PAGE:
Cell birth date and molecular marker analyses. (A and B) Indirect immunofluorescent detection of BrdU-labeled cells, CSPG and MAP2A/2B (A), and in situ hybridization serial analyses of molecular markers TLE3 (A) and TLE4, p75, and OTX-1 (B) in midlateral cerebral cortex of wild-type, Brn-1(/−), andBrn-1(/−)/Brn-2(/−) brain, counterstained with Hoechst 33258. The brackets in (A), illustrating BrdU-labeled neurons or TLE3-specific signal, highlight concentrations of labeled cells or in situ signal, respectively, located above the subplate (SP) in wild-type andBrn-1(/−) cortex and below the SP inBrn-1(/−)/Brn- 2(/−) cortex. The brackets in (B) illustrate in situ hybridization signal in deeper layers of cortex in wild type and Brn-1(/−) and in superficial cortical layers inBrn-1(/−)/Brn-2(/−) brains. Scale bar: (A and B), 100 μm. 2 to 6 are the cortical layers.

The cortical inversion displayed by layers II-V in the P0Brn-1(/−)/Brn-2(/−) brain was further documented with a series of lamina-specific molecular markers. Expression of TLE3 and TLE1, specific for layers II-V and II/III, respectively (16), was detected by in situ hybridization in the deeper region of the cortex inBrn-1(/−)/Brn-2(/−) brain, rather than in the superficial layers, as observed in wild-type and Brn-1(/−) littermates (Fig. 3A and Web fig. 3D) (11). In comparison, in situ hybridization signal specific for TLE4, OTX-1, and p75, which are expressed in cortical layer VI and in subplate neurons (16–18), was observed immediately adjacent to the marginal zone in double-mutant mice, whereas this signal was located deep in the cortical plate in wild-type and Brn-1(/−) brain (Fig. 3B). Distribution patterns of two additional markers further reflected abnormal organization of cortical lamination inBrn-1(/−)/Brn-2(/−) brain. The expression of EphA4 (19), which was ordinarily observed as two distinct layers corresponding to layers II/III and V/VI in wild-type and Brn-1(/−) brains (Web fig. 3D) (11), was altered in theBrn-1(/−)/Brn- 2(/−), with only one layer of signal observed in the cortical plate. Layer IV neurons, identified by the expression of ROR-β (18), were also disorganized and failed to form a cohesive layer in the upper cortical plate inBrn-1(/−)/Brn-2(/−) cortex (Web fig. 3D) (11). No differences in apoptotic cell death between wild-type and mutant cortex were detected by terminal deoxynucleotidyl transferase-mediated deoxyuridine triphosphate nick-end labeling (TUNEL) assay (12,13).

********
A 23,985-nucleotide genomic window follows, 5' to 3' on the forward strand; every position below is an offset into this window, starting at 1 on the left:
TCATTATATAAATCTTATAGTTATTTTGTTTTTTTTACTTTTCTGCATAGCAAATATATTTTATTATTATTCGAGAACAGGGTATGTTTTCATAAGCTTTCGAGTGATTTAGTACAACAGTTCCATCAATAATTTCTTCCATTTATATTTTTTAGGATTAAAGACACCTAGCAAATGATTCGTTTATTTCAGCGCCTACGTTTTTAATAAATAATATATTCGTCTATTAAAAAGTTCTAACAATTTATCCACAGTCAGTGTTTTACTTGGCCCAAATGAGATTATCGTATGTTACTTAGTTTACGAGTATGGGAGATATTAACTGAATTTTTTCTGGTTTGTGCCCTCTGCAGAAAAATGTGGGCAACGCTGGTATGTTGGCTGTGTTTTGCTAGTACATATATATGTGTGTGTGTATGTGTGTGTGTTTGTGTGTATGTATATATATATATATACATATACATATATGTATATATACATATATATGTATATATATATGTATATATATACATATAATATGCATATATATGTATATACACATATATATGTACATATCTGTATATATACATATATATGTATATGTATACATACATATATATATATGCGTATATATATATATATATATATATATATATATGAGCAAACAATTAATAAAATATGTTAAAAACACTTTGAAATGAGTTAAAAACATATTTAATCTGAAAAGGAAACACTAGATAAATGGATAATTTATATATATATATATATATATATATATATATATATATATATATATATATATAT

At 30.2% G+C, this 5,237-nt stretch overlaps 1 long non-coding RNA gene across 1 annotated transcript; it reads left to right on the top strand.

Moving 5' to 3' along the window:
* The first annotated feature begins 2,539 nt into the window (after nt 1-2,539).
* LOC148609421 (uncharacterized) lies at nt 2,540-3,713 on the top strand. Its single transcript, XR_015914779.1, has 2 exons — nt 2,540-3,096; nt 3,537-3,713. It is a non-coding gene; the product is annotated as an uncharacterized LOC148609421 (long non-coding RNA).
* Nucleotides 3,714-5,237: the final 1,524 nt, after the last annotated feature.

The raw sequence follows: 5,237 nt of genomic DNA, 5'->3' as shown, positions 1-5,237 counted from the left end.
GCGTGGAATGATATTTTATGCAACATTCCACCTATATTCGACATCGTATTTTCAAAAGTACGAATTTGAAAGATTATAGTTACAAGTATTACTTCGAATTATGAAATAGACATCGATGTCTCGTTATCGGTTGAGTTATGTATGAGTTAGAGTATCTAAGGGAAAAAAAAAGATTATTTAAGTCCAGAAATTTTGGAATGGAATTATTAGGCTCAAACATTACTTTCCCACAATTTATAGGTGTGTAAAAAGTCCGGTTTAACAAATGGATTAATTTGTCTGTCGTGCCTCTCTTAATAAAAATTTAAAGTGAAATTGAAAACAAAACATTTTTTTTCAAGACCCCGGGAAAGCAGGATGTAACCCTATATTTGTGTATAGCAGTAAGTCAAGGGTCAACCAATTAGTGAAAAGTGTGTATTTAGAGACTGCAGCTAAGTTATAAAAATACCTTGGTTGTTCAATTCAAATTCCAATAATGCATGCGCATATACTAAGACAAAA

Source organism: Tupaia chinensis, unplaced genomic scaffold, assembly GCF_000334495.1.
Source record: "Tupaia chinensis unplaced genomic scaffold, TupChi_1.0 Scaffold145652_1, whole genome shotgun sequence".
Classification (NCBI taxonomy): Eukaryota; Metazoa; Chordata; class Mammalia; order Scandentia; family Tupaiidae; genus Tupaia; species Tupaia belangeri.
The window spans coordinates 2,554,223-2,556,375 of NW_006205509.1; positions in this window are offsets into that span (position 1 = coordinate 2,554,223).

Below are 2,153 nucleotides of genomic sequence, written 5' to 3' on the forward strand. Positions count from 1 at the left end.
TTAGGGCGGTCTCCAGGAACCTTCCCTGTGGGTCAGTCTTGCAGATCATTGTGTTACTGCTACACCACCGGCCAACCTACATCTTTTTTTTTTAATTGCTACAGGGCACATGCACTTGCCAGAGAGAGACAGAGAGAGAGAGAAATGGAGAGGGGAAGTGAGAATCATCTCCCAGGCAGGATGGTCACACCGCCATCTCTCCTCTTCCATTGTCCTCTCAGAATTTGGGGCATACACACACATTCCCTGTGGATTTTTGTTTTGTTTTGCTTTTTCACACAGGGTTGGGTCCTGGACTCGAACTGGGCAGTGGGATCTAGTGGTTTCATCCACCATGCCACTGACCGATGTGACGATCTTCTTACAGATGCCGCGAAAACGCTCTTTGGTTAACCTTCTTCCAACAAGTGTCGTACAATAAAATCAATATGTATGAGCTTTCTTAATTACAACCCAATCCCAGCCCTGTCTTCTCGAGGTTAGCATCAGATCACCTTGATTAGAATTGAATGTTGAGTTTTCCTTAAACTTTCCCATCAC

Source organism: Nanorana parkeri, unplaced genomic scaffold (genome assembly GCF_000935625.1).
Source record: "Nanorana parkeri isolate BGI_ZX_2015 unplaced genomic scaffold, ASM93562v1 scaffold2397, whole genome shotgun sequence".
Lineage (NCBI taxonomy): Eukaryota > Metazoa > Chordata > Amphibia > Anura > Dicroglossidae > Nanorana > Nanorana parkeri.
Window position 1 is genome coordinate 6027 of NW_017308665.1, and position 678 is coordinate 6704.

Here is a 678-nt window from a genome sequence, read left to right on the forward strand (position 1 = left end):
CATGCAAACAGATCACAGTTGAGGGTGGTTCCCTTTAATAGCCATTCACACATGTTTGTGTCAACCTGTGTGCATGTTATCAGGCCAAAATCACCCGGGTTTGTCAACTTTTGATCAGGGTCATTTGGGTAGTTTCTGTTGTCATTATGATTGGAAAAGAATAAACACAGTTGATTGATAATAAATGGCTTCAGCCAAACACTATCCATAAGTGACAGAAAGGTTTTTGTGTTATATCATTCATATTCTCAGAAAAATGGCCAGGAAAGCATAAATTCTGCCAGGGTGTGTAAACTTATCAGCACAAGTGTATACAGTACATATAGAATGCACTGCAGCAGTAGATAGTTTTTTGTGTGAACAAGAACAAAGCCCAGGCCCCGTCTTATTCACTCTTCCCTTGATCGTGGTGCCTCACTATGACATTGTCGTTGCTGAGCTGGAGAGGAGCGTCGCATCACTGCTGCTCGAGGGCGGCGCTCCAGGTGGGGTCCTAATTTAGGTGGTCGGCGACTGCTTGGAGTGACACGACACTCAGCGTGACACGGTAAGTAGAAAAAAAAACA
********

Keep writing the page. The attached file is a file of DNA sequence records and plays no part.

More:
Thus, Brn-1 and Brn-2 together are required for cell-autonomous control of radial migration in neurons of cortical layers II-V. By comparison, layer VI neurons migrated into the preplate in theBrn-1(/−)/Brn- 2(/−) brain, splitting this structure to form both the marginal zone and subplate structures, indicating that these early-born neurons, in which we did not detect Brn-1 and Brn-2 expression, remain capable of normal radial migration. The inversion of cortical layers II-V observed in theBrn-1(/−)/Brn-2(/−) brain was similar to the migration defects reported in the gene deletions of CDK5/p35/p39(6, 7), whereas the phenotype reported for genetic disruption of elements of the reelin pathway (3–5) involved cortical inversion of layers II-VI.

We next examined the possibility that Brn-1 and Brn-2 might transcriptionally regulate components of these pathways. In situ hybridization analyses at E18 of elements of the reelin pathway (Web fig. 4A) (11) and immunohistochemical analysis of CDK5 expression (12) did not reveal deficiencies in the expression of these genes that are likely to be responsible for the observed phenotypes in the single or double gene-deleted mice. In contrast, in situ hybridization analyses demonstrated the expression of p35 to be markedly decreased, and that of p39 to be nearly absent, in the cortex of Brn-1(/−)/Brn- 2(/−) double-mutant mice, although the relative cellular densities assessed by thionin staining were similar (Fig. 4A and Web fig. 4A) (11). The expression of p35 and p39 mRNA was also nearly absent in the hippocampal CA1 fields of Brn-1(/−) andBrn-1(/−)/Brn- 2(/−) brain when compared with wild-type hippocampus (Fig. 4A). p39 and p35 remained expressed in areas where neither Brn-1 nor Brn-2 is normally expressed, including the hippocampal CA3 field of both mutant mice strains (Fig. 4A). The expression of p35 was also markedly reduced, to background levels, in the mitral cells of theBrn-1(/−)/Brn-2(/−) olfactory bulb (Web fig. 4B) (11), which normally express Brn-1 and Brn-2 (8, 9), and can be visualized here by the expression of reelin mRNA (20).

Figure 4